Paul Hammel, Omaha World-Herald, July 15 2012
LINCOLN — When TransCanada officials began promoting the benefits of its first pipeline to cross Nebraska, they projected a $5.5 million tax windfall for the state in the first year of operation.
The actual tax bill for the original Keystone pipeline is less than half that figure.
State and county records indicate that TransCanada this year will pay $2.2 million in personal property and real estate taxes to eight rural counties in eastern Nebraska crossed by the 30-inch, crude-oil pipeline.
A TransCanada official says the tax bill, while far short of projections, should rise next year, and a state official said next year's taxes will go up substantially.
Opponents of the pipeline and its more controversial companion — the proposed Keystone XL — dispute that. They say the much lower tax harvest is another reason to doubt other claimed benefits of the two projects.
“TransCanada's business model is based on deceiving and distracting us with fancy ads, dollar signs and false promises,” said Jane Kleeb of Bold Nebraska, a Lincoln-based environmental group.
The original Keystone project carries crude oil from Canada's tar sand region to a pipeline terminal in Cushing, Okla., and was completed in 2010.
The larger Keystone XL project, which would run in a more direct line from the company's pipeline terminal at Hardisty, Alberta, still requires federal and state approval.
At a 2007 meeting in Seward, Neb., Buster Gray, the engineering and construction manager of the first Keystone project, said TransCanada planned to spend $245 million in Nebraska and pay $5.5 million a year in taxes in the state, including $660,000 a year in Seward County.
But it's clear now that TransCanada's estimate was more than double what is being paid.
Shawn Howard, a spokesman for TransCanada, said the company expects the tax bill to almost quadruple, to $8.5 million, next year, based on a preliminary new state valuation provided to the corporation.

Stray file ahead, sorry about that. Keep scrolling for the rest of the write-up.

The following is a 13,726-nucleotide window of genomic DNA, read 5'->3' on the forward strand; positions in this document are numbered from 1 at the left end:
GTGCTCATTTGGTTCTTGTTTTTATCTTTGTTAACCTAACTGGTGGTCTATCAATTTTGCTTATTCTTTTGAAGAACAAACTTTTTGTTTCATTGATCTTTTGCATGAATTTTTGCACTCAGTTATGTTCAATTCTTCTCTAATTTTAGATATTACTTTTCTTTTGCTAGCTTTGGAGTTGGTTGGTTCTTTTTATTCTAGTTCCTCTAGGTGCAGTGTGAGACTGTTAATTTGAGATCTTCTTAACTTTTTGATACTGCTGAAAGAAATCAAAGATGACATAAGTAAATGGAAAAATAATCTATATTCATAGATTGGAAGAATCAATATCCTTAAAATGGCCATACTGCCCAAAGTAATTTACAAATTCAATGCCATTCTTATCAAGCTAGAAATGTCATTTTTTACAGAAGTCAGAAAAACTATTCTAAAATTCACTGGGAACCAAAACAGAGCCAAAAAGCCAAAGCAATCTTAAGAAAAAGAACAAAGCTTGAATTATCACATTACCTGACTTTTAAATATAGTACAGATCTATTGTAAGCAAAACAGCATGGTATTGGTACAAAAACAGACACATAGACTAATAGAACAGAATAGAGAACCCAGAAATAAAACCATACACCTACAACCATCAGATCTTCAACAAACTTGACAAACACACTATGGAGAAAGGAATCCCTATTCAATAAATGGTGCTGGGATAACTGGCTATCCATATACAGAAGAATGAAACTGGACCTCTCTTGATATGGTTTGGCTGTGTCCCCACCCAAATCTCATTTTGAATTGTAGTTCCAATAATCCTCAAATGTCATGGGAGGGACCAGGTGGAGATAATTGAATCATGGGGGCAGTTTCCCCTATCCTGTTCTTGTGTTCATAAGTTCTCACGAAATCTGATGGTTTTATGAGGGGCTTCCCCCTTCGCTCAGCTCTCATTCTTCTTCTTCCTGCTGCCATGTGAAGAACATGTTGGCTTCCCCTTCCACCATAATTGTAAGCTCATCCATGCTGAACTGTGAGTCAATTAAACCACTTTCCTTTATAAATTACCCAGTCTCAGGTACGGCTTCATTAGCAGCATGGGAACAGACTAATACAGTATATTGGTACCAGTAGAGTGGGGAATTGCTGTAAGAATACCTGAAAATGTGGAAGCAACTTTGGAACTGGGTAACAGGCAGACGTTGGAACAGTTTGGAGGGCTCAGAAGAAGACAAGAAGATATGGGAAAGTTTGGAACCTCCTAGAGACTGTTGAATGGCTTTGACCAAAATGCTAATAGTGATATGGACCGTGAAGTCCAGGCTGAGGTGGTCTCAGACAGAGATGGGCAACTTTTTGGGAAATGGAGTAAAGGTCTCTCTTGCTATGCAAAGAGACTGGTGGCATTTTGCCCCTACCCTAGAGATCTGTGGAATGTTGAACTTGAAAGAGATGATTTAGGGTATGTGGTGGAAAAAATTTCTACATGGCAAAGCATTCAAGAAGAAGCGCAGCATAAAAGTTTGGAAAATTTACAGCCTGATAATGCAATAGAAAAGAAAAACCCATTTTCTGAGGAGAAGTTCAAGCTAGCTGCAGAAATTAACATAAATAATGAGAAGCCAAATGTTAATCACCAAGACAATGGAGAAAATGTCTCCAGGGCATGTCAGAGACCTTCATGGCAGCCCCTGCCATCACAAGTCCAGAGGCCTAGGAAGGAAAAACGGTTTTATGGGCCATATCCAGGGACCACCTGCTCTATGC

Ruth Sorensen, who heads the state property tax division that sets the value for the Keystone pipeline, said that preliminary valuation is not finished, but she expects the tax bill to be “substantially higher” next year.
That, Sorensen said, is because some construction work was still under way during 2011, and thus would not be subject to taxation until next year.
Sorensen said she could not predict if the impact would quadruple the taxes, as TransCanada maintains.
Typically, personal property has its highest value in the first year, when it is newest. Property is depreciated over the years, lowering the valuation and tax bill.
The new tax revenue has always been one of the benefits touted by TransCanada for supporting the controversial pipeline projects. That revenues didn't match the company's claims has provided new ammunition for opponents of the pipelines.
It says something about the credibility of the company, said Ken Winston of the Nebraska chapter of the Sierra Club.
Some officials with Nebraska counties along the route of the first pipeline said that even though the tax revenue is less than half of projections, they're glad for any new money.
“Anything was welcome. It was a win situation for us,” said Dave McGregor of Hartington, Neb., chairman of the Cedar County Board.